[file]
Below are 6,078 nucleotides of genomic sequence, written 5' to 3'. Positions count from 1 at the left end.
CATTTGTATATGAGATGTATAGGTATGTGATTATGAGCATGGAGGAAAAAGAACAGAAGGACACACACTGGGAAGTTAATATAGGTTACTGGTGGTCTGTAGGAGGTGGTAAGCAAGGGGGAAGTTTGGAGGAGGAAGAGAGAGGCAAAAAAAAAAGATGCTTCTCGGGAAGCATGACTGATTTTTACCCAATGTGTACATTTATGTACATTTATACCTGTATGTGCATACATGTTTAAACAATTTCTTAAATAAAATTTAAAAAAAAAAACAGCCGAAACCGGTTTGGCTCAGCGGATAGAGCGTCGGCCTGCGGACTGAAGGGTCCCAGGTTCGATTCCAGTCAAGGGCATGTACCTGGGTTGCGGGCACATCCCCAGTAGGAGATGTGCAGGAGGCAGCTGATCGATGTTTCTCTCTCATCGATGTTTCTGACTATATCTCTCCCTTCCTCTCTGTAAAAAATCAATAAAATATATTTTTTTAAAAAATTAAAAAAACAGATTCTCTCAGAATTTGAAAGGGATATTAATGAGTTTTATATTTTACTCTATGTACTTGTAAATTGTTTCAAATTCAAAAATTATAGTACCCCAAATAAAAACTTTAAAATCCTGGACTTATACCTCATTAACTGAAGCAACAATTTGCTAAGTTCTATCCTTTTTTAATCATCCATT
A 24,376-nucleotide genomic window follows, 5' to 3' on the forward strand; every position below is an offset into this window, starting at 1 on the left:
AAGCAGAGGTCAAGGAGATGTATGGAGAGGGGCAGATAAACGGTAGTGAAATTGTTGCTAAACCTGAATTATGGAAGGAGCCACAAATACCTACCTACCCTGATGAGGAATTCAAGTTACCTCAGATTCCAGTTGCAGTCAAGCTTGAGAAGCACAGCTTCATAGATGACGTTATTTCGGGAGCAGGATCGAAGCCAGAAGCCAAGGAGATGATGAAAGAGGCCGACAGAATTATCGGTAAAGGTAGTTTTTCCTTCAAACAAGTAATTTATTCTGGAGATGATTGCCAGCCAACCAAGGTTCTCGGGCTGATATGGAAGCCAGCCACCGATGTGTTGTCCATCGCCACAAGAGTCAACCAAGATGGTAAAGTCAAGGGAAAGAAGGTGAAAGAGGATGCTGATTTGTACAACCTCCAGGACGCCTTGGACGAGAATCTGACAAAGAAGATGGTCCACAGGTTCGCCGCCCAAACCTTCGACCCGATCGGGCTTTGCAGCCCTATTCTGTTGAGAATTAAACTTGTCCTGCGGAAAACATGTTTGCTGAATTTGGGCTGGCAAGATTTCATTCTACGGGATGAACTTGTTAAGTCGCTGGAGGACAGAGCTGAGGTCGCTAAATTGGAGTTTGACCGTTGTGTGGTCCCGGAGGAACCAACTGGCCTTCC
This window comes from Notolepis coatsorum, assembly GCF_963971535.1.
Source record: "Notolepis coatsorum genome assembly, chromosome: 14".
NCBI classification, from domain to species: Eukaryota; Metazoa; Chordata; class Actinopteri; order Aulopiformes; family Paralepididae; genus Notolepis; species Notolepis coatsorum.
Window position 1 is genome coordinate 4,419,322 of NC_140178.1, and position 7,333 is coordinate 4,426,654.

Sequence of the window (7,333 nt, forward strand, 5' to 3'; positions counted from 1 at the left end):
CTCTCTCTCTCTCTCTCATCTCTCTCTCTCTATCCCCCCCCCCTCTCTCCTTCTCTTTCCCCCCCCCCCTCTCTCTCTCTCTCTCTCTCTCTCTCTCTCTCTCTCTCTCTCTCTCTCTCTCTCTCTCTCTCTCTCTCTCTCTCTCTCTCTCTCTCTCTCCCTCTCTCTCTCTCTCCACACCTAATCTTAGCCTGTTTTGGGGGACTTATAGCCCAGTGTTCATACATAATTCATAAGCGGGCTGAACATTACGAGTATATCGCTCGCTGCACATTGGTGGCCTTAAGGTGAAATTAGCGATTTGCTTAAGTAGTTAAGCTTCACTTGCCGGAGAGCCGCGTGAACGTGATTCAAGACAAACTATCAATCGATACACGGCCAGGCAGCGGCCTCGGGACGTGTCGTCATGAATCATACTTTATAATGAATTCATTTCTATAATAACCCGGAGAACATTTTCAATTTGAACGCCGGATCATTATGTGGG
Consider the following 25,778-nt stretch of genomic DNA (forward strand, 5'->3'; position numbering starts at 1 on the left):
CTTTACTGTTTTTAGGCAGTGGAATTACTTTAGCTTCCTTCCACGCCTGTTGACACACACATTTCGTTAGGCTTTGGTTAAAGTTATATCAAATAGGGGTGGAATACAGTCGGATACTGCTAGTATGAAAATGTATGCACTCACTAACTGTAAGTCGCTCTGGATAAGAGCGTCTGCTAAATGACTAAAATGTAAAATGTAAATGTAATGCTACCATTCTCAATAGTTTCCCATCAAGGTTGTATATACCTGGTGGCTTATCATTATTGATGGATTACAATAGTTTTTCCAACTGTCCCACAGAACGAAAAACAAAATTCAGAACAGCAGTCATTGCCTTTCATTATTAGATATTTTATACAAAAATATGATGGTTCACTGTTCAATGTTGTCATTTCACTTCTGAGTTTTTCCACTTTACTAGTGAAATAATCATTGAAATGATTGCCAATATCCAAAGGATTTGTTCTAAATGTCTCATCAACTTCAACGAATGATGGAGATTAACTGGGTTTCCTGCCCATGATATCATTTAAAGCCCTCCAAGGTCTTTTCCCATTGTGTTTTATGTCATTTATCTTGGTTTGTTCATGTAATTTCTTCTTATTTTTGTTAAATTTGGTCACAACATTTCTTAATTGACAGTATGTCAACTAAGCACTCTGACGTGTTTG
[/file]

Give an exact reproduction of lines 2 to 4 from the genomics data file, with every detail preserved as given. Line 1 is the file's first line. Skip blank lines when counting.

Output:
CATTTGTATATGAGATGTATAGGTATGTGATTATGAGCATGGAGGAAAAAGAACAGAAGGACACACACTGGGAAGTTAATATAGGTTACTGGTGGTCTGTAGGAGGTGGTAAGCAAGGGGGAAGTTTGGAGGAGGAAGAGAGAGGCAAAAAAAAAAGATGCTTCTCGGGAAGCATGACTGATTTTTACCCAATGTGTACATTTATGTACATTTATACCTGTATGTGCATACATGTTTAAACAATTTCTTAAATAAAATTTAAAAAAAAAAACAGCCGAAACCGGTTTGGCTCAGCGGATAGAGCGTCGGCCTGCGGACTGAAGGGTCCCAGGTTCGATTCCAGTCAAGGGCATGTACCTGGGTTGCGGGCACATCCCCAGTAGGAGATGTGCAGGAGGCAGCTGATCGATGTTTCTCTCTCATCGATGTTTCTGACTATATCTCTCCCTTCCTCTCTGTAAAAAATCAATAAAATATATTTTTTTAAAAAATTAAAAAAACAGATTCTCTCAGAATTTGAAAGGGATATTAATGAGTTTTATATTTTACTCTATGTACTTGTAAATTGTTTCAAATTCAAAAATTATAGTACCCCAAATAAAAACTTTAAAATCCTGGACTTATACCTCATTAACTGAAGCAACAATTTGCTAAGTTCTATCCTTTTTTAATCATCCATT
A 24,376-nucleotide genomic window follows, 5' to 3' on the forward strand; every position below is an offset into this window, starting at 1 on the left:
AAGCAGAGGTCAAGGAGATGTATGGAGAGGGGCAGATAAACGGTAGTGAAATTGTTGCTAAACCTGAATTATGGAAGGAGCCACAAATACCTACCTACCCTGATGAGGAATTCAAGTTACCTCAGATTCCAGTTGCAGTCAAGCTTGAGAAGCACAGCTTCATAGATGACGTTATTTCGGGAGCAGGATCGAAGCCAGAAGCCAAGGAGATGATGAAAGAGGCCGACAGAATTATCGGTAAAGGTAGTTTTTCCTTCAAACAAGTAATTTATTCTGGAGATGATTGCCAGCCAACCAAGGTTCTCGGGCTGATATGGAAGCCAGCCACCGATGTGTTGTCCATCGCCACAAGAGTCAACCAAGATGGTAAAGTCAAGGGAAAGAAGGTGAAAGAGGATGCTGATTTGTACAACCTCCAGGACGCCTTGGACGAGAATCTGACAAAGAAGATGGTCCACAGGTTCGCCGCCCAAACCTTCGACCCGATCGGGCTTTGCAGCCCTATTCTGTTGAGAATTAAACTTGTCCTGCGGAAAACATGTTTGCTGAATTTGGGCTGGCAAGATTTCATTCTACGGGATGAACTTGTTAAGTCGCTGGAGGACAGAGCTGAGGTCGCTAAATTGGAGTTTGACCGTTGTGTGGTCCCGGAGGAACCAACTGGCCTTCC